The Columbus journal. (Columbus, Neb.) 1874-1911, March 14, 1894, Image 4

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(Saral. I fitlfBh-TEp
Only a Scar Remains
Scrofula Cured Blood Purified by
Hood's Sarsaparilla.
"CL Ilood & Co., Lowell, Mass.:
" It Is witli pleasure that I send a testimonial
concerning what Hood's Sarsaparilla has done
for my daughter. It is a wonderful medicine
and I cannot recommend it too highly. Sarab
who is fourteen years old, lias been
Afflicted With Scrofula
ever since she was one year old. For five years
sho has had a running sore on one side of her
face. We tried every remedy recommended, but
nothing did her any good until we commenced
using Hood's Sarsaparilla. My married daughter
advised roe to use Hood's Sarsaparilla because
It had cured her of dyspepsia. Sho had been
troubled with that complaint since childhood,
and since her cure she has never been witliout a
bottle of Hood's Sarsaparilla in tho house. We
commenced giving it to Sarah about one year
ago, and it has conquered the running sore,
Only a Scar Remaining
as a trace of the dreadful disease. Previous to
taking the medicine her eyesight was affected
but now 6he can see perfectly. In connection
with Hood'a Sarsaparilla we have usod Hood's
Vegetable Fills, and find them the besL" Mks.
Makia Gmrns, Xeula, Illinois.
Hood's PHIs cure nausea, sick headache.
Indigestion, biliousness. Sold by all druggist.
"Almost as
Palatable as Milk"
This is a fact with regard
to Scott's Emulsion of Cod
Liver Oil. The difference
between the oil, in its plain
state, is very apparent. In
Scott's Emulsion
you detect no fish-oil taste.
As it is a help to diges
tion there is no offer effect
except good effect. Keep in
mind that Scott's Emulsion
is the best promoter of flesh
and strength known to
Prepared by Scott 4 Bowno. V. T. All drool.
This Trade Mark Is on the best
SHSE? in the World!
Spading Boot
oilier, i iifoiilrort.ii)soieiiiei
the hole length of t he soli? low n tol
tne tit-vl. inn tins ttic sli.inK Inl
duelling, divine, jic .juality throughout.
Iratieof Xfce Itieh ?iredat which Circular Saws are mo
more potter is wasted in frution than is used in sawing, where
Iheltarinfftof the haLp ilrn saw frame cot out of line.
In the Arrmolrr n- Iramr. the cnl Steel Saw Frame
n made, this .liflirtilu i aloli:trl) anil wholly relented
Wciur Tllk lit U:lt. toll THE SHIFT ABE SAUK HT BAB.
tirmu it ! the t.Mis diai'iiie or steel tibim,
The ;-lel lubiBff and Kt liitt are then flitted so as to take up wJflK
with a twit. Ite fraae 1. all steel, sery rigid, sad rrfefta1
liptlfr m that Bulhine eaa art Im or oal af laee. Tkt
gnado encircle the hate u to tnaie it impossible foramy
ometoqet Am t, a 1'Oimt of t!tcgcalet inijHrtance it a saw to
he Itxrd by w Hli7.l hnnd.
The swine frame which carries the wood to fa sawed and
which automatical!) rt-lurn to its place has also a guard to
kerpa Hileofffriin tie fl wheel and Jet does nut causelt to
treenterj miuncf an allele to thesan The me of a 100 lb.
20inch fl wheel and ?t inch saw niaVcs this eaily possible.
It istherefore aier denalle 1'oleSaw, making ilear tocut
cj an; Ions material quickly and safe!). Another feature of
Since we offer tln ery superior saw frame with a 16 inc.
superior saw at a uurh less i rice than an cheap !nierfcct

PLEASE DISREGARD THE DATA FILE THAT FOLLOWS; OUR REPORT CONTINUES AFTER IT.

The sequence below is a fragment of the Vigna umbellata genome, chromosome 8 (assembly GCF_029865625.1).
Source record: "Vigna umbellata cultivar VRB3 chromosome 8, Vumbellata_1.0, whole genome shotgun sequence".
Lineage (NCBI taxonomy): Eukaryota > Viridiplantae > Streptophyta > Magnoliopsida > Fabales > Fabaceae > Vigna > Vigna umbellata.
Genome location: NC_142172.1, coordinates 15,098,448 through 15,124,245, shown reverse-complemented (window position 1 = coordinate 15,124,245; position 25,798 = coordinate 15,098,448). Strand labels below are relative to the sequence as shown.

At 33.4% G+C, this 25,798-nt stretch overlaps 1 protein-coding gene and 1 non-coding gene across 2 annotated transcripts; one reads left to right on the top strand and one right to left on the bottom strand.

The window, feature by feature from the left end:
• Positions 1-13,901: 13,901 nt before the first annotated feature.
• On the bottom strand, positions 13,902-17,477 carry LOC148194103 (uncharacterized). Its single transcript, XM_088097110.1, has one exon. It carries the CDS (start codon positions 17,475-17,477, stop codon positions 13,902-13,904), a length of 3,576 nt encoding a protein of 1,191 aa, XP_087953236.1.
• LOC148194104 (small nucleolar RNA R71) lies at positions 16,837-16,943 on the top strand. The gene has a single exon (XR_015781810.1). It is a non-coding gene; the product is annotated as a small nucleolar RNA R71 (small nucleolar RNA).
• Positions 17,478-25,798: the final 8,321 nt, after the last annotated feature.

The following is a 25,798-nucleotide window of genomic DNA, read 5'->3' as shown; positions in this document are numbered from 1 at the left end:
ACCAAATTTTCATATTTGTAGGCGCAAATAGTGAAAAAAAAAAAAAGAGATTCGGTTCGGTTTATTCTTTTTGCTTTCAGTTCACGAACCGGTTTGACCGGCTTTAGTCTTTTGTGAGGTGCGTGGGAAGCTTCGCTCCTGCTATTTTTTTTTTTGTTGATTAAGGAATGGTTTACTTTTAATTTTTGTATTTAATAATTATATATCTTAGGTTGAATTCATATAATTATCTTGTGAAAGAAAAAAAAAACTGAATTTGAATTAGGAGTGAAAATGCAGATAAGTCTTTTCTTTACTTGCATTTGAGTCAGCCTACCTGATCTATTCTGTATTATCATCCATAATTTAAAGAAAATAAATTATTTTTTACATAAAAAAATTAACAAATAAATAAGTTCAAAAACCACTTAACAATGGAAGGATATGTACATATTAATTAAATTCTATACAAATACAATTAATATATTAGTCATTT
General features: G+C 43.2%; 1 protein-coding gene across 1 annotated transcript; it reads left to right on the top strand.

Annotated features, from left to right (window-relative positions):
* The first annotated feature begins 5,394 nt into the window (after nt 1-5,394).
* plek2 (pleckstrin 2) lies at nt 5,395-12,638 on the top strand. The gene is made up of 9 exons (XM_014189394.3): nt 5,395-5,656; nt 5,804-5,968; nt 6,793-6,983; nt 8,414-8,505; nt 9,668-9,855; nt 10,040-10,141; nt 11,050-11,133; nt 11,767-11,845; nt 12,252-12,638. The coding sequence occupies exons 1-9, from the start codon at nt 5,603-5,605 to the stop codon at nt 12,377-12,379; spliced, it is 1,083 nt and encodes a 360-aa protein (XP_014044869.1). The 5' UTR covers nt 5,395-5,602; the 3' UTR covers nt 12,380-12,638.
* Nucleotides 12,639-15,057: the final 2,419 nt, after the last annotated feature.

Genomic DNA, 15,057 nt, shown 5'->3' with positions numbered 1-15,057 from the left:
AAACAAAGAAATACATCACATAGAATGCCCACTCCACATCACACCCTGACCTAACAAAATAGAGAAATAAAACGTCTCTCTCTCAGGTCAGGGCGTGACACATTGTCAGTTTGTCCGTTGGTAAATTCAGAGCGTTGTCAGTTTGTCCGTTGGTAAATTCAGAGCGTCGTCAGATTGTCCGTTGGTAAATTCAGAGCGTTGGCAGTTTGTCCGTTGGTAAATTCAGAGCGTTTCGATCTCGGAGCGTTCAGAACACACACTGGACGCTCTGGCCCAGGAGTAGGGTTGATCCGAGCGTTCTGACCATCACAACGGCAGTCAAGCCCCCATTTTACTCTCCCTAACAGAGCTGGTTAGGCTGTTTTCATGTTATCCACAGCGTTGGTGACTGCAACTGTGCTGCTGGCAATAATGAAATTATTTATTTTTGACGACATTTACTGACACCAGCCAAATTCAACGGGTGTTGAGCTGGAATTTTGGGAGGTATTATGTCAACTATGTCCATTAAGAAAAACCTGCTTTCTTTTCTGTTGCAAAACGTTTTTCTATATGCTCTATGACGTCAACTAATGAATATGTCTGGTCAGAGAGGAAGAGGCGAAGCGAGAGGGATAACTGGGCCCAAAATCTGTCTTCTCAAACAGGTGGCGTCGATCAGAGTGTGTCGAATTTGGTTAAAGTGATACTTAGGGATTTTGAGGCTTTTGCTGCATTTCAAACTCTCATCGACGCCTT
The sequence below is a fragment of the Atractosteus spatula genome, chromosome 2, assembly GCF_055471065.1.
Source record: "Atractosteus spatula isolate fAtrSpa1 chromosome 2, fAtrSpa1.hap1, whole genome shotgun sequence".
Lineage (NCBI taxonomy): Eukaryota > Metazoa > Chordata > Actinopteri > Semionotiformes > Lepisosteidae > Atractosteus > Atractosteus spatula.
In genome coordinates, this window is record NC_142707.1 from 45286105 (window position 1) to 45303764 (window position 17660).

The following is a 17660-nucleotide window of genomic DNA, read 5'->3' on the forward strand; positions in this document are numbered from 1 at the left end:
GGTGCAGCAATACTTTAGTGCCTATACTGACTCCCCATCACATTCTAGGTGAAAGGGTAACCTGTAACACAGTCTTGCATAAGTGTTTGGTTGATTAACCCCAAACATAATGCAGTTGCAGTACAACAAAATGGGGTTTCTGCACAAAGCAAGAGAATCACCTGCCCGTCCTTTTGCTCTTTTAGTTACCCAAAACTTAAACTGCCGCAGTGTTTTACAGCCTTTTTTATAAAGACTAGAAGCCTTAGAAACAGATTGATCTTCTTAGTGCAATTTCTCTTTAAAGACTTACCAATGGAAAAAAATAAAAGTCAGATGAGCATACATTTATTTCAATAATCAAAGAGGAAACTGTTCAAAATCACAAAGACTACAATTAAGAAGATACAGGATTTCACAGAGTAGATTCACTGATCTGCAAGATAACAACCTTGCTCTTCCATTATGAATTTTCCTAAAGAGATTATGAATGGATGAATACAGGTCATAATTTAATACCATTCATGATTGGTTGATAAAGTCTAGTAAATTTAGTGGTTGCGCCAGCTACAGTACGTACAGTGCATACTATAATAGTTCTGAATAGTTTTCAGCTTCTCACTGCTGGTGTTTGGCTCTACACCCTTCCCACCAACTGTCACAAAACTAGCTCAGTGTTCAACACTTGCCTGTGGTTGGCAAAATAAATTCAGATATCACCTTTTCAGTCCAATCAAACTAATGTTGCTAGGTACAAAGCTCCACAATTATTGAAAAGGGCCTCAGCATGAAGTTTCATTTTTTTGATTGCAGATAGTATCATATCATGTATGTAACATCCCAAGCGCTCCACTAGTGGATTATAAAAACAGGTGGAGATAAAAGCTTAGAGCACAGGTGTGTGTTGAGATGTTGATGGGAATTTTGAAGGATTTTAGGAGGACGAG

wooden frame can lelou?ht for, we are sure that the inends
f the AeraoaBsSill aprente the fact that we hate afam
heendoicp tafcTWMifa treat scrire anl hatetdistinfsdshed
ourseUaaun AleMnirfc an old article and patting it laloan
u.finJRcBed shape j-
"' FT MsawW.oilar sue end quility. and ordinary wooden
tarA4srycu would be charged u H"r wioiv tins aUfrrl
l,iw.l rtwwjMwraic il fto, ASl Git K 1(11 A CIUSI'E
-tlf GET ir AT tlltor lie Uwht ffWr Grarrrmtror.
Ve he olJ an Aotmous Ynmrr ? FowerAennotor
OTts with which sawire cwal and a poor saw trust runs hard
r say that ru
l-Cloay If
e, nBny peal
verke Gea
delraet from their u.eAlnes iZa their rej-i
luvh a lery superior saJat a ery low iince.
we f ur-
Feared out
Geared Aer-
ttswill le Iticrlinnnie them Wherever
motor rue, otht-rs are uie t follow
When r takea well known atticle. redeiirn it. and putit
m a shape sery superur to am thing that has apeared lfore, it
widens and enlarges our reputation for Oung well eerythir.j:
to which we put our bands, and this is the thing that has in
the past l-roucht so much business 10 rur f-ctory, and which in
the future, we hase no docl-t. wi!l brini, practically, all the
lmines in our line. It is this repatatiou that we are daily
workint for
Ve Ulirve that tors 4cniotor Steel Saw Trame and Saw
will confirm and er.h.-rre the fme wludi we liaxe gamel
in the manufacture cf steel IVindsulls and Steel Towers,
hence, for the purpose of scattering them so that everybody
may know that a good thine can he had for a small price. WE
I n r. toriE OF AD EltTIvrat.T So. 2 of this senes as per
rocd.tions suted in o 2. In our neat ajvcrt:ment. ?"o. 4,
we "hall talk of galvaniaing, and make an offer that wul be at
Uutcrsil interest. Iku u adc. Xo. 3. JILUMOTOI: CO.
Icrjuals cu-tom work, coMinij from
54 to o, icsi value lor tnc money
m tnc tvoria. amc ana pnee
stamped on inc uottom. iiery
jr warranted. I akc no substi.
See local papers for full
description of our complete
.lines tor Indies ana gen-
Yt'VDOOfajZf- ?lastraUJ Catalogue
pixinjr n
i structions
t strai: how to or.
derby mail. Postage free. You can get the best
bargains of dealers v. bo push our shoes.
kB vCl aai
-'--'"- JtJBp as Ba
"?- 4IaTaVsBBBF feBBaW aBBBBl'5i
-iawsBr -vflBVilBl
V E'EIflBH EMstssssssssa ssWOVsssssssssssssfsssssi
19 fj V& aiTl T sssssssssssssm J
CB r1 ,T r asasa'Va
fBat Court Syrup. Ta&emGood. Ck
She Wouldn't Listen.
Into the soft, warm light of the rich
reception room the heavy odors from
the conservatory floated and filled the
place as with a iog of flowers.
l.eneath the crystal chandelier, which
shone in the mellow light as a suspended
rainbow in an atmosphere of gold, stood
a fair, pale girl, erect, imperious, beau
tiful. Her eyes blazed, and there was but
one emotion which possessed her it
was scornful irony.